Date of Award

Spring 5-9-2017

Degree Type

Thesis

Degree Name

Master of Science in First Year Studies

Department

First-Year and Transition Studies

Committee Chair

Dr. Stephanie M. Foote

Additional Committee Member

Dr. James Davis

Additional Committee Member

Dr. Jennifer Keup

Abstract

ABSTRACT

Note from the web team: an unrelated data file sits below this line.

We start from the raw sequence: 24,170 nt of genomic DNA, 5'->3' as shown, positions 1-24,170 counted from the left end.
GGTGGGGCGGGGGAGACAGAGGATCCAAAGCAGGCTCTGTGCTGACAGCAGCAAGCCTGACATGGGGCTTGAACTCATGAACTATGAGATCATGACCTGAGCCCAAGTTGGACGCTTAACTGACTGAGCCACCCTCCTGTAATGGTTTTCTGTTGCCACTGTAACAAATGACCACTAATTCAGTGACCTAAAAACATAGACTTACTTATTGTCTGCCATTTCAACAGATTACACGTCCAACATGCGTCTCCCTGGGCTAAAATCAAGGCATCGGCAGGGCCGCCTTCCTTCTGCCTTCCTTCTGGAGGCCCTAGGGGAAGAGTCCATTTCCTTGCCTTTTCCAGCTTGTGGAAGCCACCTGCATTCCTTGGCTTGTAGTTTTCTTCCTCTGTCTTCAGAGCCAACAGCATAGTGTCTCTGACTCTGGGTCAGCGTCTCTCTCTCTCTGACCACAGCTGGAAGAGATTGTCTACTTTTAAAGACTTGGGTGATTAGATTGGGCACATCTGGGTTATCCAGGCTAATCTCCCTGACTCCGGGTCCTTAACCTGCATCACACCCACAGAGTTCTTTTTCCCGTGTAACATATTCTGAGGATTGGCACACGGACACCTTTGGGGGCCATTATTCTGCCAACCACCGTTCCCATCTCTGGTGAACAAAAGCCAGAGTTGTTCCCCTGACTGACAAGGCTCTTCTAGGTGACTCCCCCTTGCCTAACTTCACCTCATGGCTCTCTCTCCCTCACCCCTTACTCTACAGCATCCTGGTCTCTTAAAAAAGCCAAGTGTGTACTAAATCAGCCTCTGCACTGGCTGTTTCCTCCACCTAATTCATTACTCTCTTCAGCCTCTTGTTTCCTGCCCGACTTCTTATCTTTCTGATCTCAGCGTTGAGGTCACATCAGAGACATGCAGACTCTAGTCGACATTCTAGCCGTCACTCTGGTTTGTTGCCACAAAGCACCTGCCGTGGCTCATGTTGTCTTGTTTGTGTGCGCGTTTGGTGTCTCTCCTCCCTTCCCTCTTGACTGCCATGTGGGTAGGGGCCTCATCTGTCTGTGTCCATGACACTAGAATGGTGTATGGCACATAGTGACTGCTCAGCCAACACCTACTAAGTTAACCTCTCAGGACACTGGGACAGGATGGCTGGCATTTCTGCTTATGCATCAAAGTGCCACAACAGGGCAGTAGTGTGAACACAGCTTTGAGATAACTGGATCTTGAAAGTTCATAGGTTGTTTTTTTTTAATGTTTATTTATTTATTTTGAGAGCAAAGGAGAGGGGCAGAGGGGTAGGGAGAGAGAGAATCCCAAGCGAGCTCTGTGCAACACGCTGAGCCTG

In a time where colleges and universities are taking strides to consider their communication strategies with incoming students there appears to be a lack of attention on the language within communication pieces and what messages that language conveys to students. This study sought to examine this language through inductive analysis of four research questions which explored what the communication pieces are, what relationship they build, the discourse language present, and the strategies of empowerment language within the communication pieces distributed to all incoming first-year students at a large, public comprehensive four-year university in the Southeastern United States. Research on college adjustment, student success, and making meaning was considered before explaining the creation of a rubric created to conduct analysis for this study using perspectives from Foucault (1972) and Weimer (2013). Results exposed the necessity of language balance, as well as the influence the communication process can have on a transactional relationship, the importance of word choice, opportunities to use language that can motivate choice and participation, and an emerging theme about the importance of a communication experience. Additional findings were related to the importance of mode and revisions to the rubric developed for this study which may serve as a model to develop and evaluate communication pieces. Implications for future research involve deeper exploration of the impact of language and understanding how language can influence other collegiate transitions. Implications for practice involve increased collaboration across departments toward communication experiences and bolstering language balance through intentionality and appropriate word choice for incoming first-year students.